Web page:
|Ph.D Student||Rizshsky Ludmila|
|Subject||Molecular Analysis of Oxidative Stress-Response in Plants|
|Department||Department of Biology||Supervisors||Professor Gadi Schuster|
|Mr. Ron Mittler|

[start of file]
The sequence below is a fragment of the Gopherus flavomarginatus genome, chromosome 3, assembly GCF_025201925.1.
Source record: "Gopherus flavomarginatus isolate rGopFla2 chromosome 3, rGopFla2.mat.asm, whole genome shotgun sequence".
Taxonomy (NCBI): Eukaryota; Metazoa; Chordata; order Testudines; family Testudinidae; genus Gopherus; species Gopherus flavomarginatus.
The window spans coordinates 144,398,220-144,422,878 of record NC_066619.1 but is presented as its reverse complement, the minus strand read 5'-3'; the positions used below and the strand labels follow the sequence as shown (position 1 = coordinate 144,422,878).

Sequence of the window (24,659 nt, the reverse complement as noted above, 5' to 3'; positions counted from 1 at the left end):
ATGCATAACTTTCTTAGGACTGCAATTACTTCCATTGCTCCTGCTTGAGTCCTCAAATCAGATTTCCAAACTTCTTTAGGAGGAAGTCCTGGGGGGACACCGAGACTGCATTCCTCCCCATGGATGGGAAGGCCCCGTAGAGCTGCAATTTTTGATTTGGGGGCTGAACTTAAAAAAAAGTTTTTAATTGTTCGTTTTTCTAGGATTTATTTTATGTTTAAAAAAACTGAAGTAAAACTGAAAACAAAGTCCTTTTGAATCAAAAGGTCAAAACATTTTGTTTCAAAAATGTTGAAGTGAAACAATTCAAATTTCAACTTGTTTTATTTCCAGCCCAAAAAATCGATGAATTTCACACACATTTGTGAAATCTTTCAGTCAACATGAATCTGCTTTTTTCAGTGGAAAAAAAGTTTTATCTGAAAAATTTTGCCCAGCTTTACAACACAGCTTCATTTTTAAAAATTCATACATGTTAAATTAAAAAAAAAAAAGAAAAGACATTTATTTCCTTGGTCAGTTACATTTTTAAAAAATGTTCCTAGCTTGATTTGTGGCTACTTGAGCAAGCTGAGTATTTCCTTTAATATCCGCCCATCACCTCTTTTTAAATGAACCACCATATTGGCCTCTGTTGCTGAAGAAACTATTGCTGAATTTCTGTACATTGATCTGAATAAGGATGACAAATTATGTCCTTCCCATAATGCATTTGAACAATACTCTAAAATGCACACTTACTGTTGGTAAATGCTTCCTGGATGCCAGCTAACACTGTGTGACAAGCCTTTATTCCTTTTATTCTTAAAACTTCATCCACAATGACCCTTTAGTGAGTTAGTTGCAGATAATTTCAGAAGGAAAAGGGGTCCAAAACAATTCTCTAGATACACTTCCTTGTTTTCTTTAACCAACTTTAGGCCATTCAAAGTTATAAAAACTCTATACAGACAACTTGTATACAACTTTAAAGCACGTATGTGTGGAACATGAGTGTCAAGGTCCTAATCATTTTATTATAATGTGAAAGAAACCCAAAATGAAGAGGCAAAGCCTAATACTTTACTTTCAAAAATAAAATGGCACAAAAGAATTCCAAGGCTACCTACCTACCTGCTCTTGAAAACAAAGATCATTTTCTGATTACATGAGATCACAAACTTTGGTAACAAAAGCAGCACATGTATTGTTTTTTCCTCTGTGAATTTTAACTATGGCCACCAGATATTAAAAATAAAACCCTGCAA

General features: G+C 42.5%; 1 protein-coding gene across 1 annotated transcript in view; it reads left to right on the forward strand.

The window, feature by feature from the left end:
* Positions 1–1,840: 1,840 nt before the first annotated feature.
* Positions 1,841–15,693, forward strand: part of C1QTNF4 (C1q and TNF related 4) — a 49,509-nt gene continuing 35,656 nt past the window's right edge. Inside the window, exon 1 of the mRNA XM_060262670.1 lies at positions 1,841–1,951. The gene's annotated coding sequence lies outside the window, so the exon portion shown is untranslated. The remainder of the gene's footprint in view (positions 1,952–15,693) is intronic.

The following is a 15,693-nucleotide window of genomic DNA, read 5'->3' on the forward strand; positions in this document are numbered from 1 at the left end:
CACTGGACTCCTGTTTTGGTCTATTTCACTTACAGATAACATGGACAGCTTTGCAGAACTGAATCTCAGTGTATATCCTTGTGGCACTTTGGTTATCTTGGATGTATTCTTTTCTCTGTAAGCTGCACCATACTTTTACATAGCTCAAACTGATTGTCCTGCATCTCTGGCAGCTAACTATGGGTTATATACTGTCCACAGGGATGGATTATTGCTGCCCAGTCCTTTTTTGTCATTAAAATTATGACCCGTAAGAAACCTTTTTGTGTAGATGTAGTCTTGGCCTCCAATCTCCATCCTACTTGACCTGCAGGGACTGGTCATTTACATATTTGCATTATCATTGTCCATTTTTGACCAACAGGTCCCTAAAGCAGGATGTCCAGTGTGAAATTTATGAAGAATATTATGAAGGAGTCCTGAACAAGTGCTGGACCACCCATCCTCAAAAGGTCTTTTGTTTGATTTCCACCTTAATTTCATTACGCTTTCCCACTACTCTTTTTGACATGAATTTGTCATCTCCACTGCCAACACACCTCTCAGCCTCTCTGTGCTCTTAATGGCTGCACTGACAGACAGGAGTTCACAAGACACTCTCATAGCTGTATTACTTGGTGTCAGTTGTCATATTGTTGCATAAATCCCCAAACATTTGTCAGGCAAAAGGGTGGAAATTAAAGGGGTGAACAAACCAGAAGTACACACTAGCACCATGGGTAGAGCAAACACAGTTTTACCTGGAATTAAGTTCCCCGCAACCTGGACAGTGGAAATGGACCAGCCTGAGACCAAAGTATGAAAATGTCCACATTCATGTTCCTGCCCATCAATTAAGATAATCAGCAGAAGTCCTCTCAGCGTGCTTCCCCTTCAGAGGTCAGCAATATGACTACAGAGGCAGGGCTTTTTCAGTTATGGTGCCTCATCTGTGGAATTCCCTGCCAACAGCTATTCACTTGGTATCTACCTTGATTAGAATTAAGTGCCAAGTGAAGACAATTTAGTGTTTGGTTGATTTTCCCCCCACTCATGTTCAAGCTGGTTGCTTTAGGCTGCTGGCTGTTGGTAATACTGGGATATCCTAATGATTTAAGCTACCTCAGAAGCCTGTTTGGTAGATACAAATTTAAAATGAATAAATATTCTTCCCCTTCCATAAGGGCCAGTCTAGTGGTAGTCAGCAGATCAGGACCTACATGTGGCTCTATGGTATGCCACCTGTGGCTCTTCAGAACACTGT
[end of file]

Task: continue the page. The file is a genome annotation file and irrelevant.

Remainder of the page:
An unavoidable consequence of aerobic life is the formation of reactive oxygen intermediates (ROI), by partial reduction of molecular oxygen. In the present work we studied the molecular response of plant to oxidative stress that occurs as a result of suppressing several antioxidant enzymes, i.e., internal stress, or as a result of a combination of environmental stresses such as drought and heat, i.e., external stress. We found that double antisense plants lacking the two major hydrogen peroxide-detoxifying enzymes, ascorbate peroxidase (APX) and catalase (CAT), activate an alternative/redundant defense mechanism that compensates for the lack of APX and CAT. Knockdown Arabidopsis plants with suppressed expression of the key water-water cycle enzyme, thylakoid-attached cupper/zinc superoxide dismutase (KD-SOD), were found to be suppressed in their growth and development. Although a number of transcripts involved in the defense of plants against oxidative stress were elevated in KD-SOD plants, and seedlings of KD-SOD plants were more tolerant to oxidative stress, these mechanisms were unable to compensate for the suppression of the water-water cycle in mature leaves. The molecular response of tobacco and Arabidopsis plants to a combination of drought stress and heat shock was also studied. Our study revealed a new type of defense response in plants. Our results highlight the plasticity of the plant genome and demonstrate its ability to respond to complex environmental conditions that occur in the field. Future studies should unravel whether ROI-producing mechanisms, such as NADPH oxidase, are also tied into this network and form a global response mechanism that regulates ROI function in cells.